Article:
Is it possible to harden linux without using the terminal

Trying Linux for the 9374919th time here. I went for openSuse Tumbleweed this time because Aeon ships with GNOME.

Activated Trusted Boot at install but it didn’t work. Still asking for the drive password at boot instead of autolocking through TPM.

Having to deal with the terminal to harden is a deal breaker for me.

Should I try another distro? I want secure boot and trusted boot out of the box if possible.

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Can you link to what ou are specifically referring to as trusted boot, in the context of OpenSUSE/Linux generally?

As to your broader question, some hardening is certainly possible using GUI apps and settings, but any of the more advanced or more bespoke/custom stuff will likely require working with the CLI and/or editing cofnig files manually.

However you chose a distro with pretty strong defaults. Are there specific areas you are looking to lock things down?

A lot of the hardening is done in the BIOS to enable secure boot, prevent BIOS downgrade, etc.

I also remember modifying the GRUB to enable IOMMU Protection and that needs the terminal to not only edit the default GRUB config but also run the command that updates GRUB. I think I’ve seen Fedora have a GRUB editor in its software repository (maybe a flatpak?) in an online guide.

The rest is unfortunately done with fwupdmgr. I guess you can check if there is a GUI for that in GitHub or something.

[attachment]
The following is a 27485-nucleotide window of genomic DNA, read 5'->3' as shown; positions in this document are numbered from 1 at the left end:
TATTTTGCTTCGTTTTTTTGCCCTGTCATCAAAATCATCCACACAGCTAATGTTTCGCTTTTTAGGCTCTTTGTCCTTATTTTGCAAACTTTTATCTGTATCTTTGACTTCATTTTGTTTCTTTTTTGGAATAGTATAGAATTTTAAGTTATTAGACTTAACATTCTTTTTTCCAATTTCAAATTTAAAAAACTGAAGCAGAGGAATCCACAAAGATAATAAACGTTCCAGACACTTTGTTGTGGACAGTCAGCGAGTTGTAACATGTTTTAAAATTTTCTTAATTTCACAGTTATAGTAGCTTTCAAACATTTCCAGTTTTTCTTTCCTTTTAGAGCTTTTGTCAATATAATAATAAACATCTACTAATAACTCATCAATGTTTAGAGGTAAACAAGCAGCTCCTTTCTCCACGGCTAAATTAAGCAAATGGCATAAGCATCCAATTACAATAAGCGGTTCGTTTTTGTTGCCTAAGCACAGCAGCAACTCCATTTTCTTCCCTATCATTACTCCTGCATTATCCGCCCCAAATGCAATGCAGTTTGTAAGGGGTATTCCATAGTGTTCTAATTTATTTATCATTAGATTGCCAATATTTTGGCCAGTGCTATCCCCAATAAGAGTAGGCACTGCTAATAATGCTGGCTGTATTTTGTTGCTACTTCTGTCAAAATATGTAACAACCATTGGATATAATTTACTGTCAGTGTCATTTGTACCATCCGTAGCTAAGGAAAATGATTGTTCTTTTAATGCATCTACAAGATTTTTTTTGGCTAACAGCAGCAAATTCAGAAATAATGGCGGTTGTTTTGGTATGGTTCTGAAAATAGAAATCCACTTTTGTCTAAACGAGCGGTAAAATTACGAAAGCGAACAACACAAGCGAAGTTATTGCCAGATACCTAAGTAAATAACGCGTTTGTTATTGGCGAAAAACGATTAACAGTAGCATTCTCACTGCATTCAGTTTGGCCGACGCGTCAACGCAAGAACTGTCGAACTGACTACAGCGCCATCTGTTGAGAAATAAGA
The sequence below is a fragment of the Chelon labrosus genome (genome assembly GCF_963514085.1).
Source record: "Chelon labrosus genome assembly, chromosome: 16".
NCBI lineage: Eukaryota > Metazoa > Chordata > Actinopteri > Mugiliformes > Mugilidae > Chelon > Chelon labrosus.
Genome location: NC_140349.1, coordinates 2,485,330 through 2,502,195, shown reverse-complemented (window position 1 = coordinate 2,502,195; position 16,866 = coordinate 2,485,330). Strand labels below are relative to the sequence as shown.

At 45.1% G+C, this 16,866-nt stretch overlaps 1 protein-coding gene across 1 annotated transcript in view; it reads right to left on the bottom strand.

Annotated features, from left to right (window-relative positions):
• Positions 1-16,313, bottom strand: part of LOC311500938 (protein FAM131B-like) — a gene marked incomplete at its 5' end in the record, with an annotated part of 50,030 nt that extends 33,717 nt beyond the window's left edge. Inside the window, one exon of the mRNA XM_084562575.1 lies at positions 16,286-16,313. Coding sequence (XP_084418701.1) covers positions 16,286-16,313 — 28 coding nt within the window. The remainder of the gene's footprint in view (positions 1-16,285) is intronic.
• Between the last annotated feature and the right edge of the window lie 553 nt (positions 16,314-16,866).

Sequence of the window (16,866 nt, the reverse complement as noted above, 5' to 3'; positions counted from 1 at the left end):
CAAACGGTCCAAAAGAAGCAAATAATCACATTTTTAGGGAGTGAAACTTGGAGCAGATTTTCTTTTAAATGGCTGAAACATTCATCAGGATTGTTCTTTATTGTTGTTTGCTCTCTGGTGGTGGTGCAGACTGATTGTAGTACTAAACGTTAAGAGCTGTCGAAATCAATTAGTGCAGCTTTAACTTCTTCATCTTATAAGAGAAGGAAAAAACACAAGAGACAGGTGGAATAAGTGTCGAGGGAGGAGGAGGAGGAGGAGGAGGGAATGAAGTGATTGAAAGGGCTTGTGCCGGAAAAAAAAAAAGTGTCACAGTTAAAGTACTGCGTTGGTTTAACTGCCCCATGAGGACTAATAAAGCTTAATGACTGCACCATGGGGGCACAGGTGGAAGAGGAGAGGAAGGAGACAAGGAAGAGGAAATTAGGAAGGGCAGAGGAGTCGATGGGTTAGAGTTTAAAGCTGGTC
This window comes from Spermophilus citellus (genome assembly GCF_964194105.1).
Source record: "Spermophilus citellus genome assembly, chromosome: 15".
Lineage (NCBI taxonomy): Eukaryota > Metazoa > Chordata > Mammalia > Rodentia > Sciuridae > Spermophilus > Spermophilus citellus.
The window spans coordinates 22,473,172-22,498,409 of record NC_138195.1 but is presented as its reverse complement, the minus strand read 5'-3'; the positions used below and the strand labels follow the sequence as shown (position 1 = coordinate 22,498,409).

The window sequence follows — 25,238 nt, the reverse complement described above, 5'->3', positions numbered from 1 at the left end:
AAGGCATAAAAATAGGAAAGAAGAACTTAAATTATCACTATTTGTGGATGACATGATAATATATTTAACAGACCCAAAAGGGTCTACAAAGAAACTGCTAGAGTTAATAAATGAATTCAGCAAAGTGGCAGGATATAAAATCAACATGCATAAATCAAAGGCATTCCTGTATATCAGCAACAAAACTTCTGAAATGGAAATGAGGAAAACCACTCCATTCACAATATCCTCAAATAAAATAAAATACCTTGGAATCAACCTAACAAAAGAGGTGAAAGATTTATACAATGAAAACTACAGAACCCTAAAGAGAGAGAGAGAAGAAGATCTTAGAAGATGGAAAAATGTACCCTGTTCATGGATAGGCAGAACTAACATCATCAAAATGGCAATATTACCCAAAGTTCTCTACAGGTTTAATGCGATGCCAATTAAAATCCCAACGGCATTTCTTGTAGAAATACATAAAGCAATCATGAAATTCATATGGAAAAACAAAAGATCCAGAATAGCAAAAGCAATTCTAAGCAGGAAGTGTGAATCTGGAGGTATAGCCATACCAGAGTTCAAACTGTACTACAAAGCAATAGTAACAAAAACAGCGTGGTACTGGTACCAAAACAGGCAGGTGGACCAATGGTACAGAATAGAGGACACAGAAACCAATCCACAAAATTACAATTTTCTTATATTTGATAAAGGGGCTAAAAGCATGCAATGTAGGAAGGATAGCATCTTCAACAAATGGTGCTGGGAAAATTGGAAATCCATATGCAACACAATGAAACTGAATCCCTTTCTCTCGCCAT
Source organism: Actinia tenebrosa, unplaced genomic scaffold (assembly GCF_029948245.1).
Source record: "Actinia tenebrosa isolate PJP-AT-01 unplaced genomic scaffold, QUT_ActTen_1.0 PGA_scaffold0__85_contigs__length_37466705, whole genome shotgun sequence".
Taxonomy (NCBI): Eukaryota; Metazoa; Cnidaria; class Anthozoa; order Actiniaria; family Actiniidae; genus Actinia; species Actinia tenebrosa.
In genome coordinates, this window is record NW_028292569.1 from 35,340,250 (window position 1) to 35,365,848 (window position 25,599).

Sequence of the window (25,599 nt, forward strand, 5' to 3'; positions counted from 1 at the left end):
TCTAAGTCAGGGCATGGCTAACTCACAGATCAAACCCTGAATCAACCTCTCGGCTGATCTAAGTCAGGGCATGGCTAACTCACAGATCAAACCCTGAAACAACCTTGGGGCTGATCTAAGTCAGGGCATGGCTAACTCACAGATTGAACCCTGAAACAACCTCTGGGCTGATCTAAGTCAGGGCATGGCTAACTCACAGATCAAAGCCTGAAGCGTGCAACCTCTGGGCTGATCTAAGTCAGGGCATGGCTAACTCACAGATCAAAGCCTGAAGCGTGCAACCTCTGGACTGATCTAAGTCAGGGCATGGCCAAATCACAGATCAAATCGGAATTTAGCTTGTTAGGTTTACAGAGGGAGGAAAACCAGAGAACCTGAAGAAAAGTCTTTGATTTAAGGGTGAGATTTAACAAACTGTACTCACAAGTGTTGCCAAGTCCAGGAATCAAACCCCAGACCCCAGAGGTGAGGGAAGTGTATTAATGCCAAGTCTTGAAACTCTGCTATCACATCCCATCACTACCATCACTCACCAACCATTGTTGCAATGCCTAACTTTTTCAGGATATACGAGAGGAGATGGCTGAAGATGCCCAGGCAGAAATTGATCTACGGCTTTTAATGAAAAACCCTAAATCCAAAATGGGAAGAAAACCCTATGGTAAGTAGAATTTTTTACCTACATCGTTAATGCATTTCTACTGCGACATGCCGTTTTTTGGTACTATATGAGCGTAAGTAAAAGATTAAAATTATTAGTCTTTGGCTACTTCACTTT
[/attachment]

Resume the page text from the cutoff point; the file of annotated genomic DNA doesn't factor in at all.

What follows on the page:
Overall most of it is doable without the command line interface. But the guides I’ve seen and followed usually involves a terminal along the way, unfortunately. You might actually end up installing more cruft to do the same on a GUI and this makes you follow a longer guide where things can go wrong because it is out of date.

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Can you expand on that? What hardening are you referring to with fwupdmgr, or are you referring to keeping firmware and drivers up to date and patched?

From my understanding Fedora doesnt need much hardening beyond the defaults…

If you do want to do extensive hardening, you will probably need to use the terminal at some point. Its not so bad with a bit of practice

You can see where your device is weak against when you run fwupdmgr security. Also yes, you can keep your firmware up to date with this but some vendors do not use this method for some of their consumer motherboards.

You want a HSI:4 but that seems to require specific Intel vPro or Ryzen PRO CPU. So we aim for a HSI:3 level of security for the rest of us.